A reminder courtesy of the National Catholic Reporter.
Today is the 75th anniversary of G. K. Chesterton's memorial service in Westminister Cathedral. 2,000 were in attendance and Fr. Ronald Knox preached the panegyric which ended with the last stanza of Chesterton's famous poem:
After one moment when I bowed my head
And the whole world turned over and came upright,
And I came out where the old road shone white,
I walked the ways and heard what all men said,
Forests of tongues, like autumn leaves unshed,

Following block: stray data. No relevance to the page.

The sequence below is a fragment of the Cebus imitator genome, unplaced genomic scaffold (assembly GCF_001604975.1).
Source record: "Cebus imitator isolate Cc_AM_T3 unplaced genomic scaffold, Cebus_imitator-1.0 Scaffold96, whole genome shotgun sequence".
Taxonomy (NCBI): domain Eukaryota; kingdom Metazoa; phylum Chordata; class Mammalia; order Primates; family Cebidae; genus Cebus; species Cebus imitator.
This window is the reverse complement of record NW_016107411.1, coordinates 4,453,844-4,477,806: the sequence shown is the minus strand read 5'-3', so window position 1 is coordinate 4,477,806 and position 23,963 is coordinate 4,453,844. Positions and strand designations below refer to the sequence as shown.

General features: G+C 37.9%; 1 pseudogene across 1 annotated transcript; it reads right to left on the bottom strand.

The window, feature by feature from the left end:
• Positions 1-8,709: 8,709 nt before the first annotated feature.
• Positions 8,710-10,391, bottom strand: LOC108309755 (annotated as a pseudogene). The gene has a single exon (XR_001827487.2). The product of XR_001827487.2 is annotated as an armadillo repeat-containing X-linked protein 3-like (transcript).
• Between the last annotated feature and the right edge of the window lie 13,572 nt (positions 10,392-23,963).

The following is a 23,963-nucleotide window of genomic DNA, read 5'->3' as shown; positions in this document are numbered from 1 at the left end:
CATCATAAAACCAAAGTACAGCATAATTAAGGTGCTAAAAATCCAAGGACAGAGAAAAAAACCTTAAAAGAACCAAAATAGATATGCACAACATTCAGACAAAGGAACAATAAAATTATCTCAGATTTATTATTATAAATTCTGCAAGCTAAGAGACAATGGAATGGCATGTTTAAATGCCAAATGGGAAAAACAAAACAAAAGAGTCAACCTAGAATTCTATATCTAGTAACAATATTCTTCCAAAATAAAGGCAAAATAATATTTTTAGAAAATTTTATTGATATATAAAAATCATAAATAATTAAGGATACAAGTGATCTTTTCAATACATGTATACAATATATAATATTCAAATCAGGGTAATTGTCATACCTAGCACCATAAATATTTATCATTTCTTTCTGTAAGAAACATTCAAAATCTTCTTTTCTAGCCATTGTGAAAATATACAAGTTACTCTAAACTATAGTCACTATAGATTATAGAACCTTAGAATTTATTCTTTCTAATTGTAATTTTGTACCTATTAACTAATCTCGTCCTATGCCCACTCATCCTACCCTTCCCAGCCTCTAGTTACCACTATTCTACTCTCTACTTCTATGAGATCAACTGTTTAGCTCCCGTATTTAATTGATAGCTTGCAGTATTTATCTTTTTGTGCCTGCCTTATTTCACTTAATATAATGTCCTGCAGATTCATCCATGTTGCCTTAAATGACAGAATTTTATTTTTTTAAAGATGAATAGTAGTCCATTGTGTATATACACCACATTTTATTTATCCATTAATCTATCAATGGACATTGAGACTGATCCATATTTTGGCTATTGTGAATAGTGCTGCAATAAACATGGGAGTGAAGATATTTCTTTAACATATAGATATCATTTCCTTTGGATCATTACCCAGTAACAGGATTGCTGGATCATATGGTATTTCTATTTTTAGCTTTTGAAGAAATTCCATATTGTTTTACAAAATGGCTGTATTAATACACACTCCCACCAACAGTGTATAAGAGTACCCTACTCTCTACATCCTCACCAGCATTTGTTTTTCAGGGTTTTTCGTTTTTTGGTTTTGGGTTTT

Being not unlovable but strange and light;
Old riddles and new creeds, not in despite
But softly, as men smile about the dead.
The sages have a hundred maps to give
That trace their crawling cosmos like a tree,
They rattle reason out through many a sieve
That stores the sand and lets the gold go free:
And all these things are less than dust to me
Because my name is Lazarus and I live.
For those of you who have Kindles, it is encouraging to know that much of G. K. C's work is available free online. I must download!
Gilbert Keith Chesterton, pray for us.